You would like to think that woman-on-woman crime is a thing of the past. After all, didn’t we all see Mean Girls?
But that leap of faith into the waiting arms of fellow sisters is still something that I would hesitate to undertake with an unfortunate number of ladies that I encounter.
Part of this is particular to my experience as a self-identified disabled woman, and part of this is shared with all other self-identified women in general. However, there are ways in which these two marginalised identities intersect and create a specific pain.
The one I’d like to talk about right now has to do with makeup, fashion, and a little thing called #hospitalglam.
I am a rather heavily-femme lady. I enjoy makeup, dresses and skirts that wiggle down my hips or flare out in a big swoosh, the feeling of my hair swirling into curls after a night spent sleeping in rollers, and sparkles on my nails.
This is not for everyone. It’s not even for all burlesque performers, which is something that we sometimes forget in my little community — glitter isn’t actually mandatory.
This kind of outward appearance can take time and effort. Those who have spent mornings with me know that there is A Process to getting myself ready for the world and you do not want to mess with my Process. While it can sometimes be inconvenient to spend this extra time in the morning, I enjoy my Process, just as I enjoy the products of my labours.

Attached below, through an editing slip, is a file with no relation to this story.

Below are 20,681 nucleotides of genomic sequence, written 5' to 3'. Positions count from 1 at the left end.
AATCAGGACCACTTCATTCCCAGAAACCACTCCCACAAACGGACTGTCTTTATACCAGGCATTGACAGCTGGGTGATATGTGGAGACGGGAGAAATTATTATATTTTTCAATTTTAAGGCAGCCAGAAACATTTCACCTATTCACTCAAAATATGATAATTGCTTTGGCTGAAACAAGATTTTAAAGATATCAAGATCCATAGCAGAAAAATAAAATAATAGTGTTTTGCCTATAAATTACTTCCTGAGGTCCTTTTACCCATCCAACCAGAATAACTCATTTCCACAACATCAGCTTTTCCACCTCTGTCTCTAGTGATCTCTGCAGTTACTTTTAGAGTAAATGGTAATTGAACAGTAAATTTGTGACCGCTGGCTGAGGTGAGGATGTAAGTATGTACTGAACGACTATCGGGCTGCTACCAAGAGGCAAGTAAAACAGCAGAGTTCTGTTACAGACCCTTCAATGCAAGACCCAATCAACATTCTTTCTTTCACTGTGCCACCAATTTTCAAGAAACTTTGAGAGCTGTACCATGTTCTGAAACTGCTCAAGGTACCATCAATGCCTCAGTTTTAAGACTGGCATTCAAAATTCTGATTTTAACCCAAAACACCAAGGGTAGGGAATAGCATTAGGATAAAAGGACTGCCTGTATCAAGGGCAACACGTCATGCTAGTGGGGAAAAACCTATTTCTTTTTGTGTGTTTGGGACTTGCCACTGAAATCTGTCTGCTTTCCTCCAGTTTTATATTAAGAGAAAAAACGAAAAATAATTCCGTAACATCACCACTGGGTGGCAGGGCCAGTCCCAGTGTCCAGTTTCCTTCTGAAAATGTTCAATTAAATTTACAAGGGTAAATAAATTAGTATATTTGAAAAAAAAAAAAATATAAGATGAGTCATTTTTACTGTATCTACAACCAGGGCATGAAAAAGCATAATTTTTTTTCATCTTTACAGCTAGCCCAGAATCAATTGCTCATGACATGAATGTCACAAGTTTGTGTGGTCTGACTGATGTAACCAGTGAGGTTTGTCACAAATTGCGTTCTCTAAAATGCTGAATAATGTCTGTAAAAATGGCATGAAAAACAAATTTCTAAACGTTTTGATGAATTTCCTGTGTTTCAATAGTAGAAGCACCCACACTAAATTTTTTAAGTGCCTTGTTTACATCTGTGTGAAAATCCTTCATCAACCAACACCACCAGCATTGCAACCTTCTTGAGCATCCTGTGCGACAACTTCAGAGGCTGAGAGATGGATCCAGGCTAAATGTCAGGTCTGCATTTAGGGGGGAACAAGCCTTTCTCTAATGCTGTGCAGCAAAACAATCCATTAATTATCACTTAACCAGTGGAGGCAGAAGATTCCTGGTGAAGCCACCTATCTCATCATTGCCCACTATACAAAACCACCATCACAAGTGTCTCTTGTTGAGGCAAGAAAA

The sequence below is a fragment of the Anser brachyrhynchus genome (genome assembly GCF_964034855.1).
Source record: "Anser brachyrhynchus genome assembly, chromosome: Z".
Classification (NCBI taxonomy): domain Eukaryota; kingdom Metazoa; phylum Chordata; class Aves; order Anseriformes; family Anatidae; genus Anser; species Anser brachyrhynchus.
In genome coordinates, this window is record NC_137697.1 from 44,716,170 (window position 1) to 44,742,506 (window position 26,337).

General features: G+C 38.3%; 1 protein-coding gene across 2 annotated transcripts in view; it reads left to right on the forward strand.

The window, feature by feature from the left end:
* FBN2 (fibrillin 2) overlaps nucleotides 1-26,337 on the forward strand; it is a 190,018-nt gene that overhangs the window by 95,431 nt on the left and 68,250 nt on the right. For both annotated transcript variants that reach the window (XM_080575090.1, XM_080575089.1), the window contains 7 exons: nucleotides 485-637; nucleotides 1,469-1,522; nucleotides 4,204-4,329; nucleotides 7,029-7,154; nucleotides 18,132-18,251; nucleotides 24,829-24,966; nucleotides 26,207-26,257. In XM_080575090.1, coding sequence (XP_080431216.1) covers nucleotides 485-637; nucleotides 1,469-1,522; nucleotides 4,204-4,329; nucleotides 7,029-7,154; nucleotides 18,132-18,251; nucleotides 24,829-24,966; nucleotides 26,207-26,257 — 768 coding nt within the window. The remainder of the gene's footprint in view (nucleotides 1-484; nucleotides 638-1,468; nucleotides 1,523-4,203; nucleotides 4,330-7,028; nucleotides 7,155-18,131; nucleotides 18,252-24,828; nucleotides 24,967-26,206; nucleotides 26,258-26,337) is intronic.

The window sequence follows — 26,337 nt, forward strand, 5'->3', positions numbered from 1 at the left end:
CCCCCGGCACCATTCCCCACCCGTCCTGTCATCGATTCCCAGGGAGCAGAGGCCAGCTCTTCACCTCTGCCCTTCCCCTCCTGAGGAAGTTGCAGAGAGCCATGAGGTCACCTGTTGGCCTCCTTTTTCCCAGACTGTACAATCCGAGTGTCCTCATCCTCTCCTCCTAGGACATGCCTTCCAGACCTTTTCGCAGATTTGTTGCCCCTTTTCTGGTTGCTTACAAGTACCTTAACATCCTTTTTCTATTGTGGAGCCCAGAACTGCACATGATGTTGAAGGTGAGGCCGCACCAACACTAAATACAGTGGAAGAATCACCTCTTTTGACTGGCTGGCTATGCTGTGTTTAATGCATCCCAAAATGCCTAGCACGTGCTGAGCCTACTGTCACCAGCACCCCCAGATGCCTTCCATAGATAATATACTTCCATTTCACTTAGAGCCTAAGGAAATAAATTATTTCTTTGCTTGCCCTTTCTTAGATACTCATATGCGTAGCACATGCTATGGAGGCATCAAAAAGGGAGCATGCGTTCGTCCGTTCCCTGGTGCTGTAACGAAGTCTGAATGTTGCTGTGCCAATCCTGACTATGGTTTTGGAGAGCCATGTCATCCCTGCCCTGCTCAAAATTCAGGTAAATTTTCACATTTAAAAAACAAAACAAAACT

I view that time spent in front of the mirror as self-care; I’m delighting in both my magical powers of transformation and in my Self and my body. These two sources of happiness, the feeling of power and control that I’m exhibiting through hair rollers and contouring, and the appreciation that I exude and is reflected back to me are of particular significance to me given my disability.
I have a troubled relationship with my body. I feel like this is natural, considering the pain I am feeling on a regular basis and the difficulty I experience moving through spaces not designed for my mobility needs. My body can sometimes feel like some alien being trying to communicate with me through tension and spasms — something at the very least that is wildly unpredictable if not actively hostile. It is certainly never “under my control.”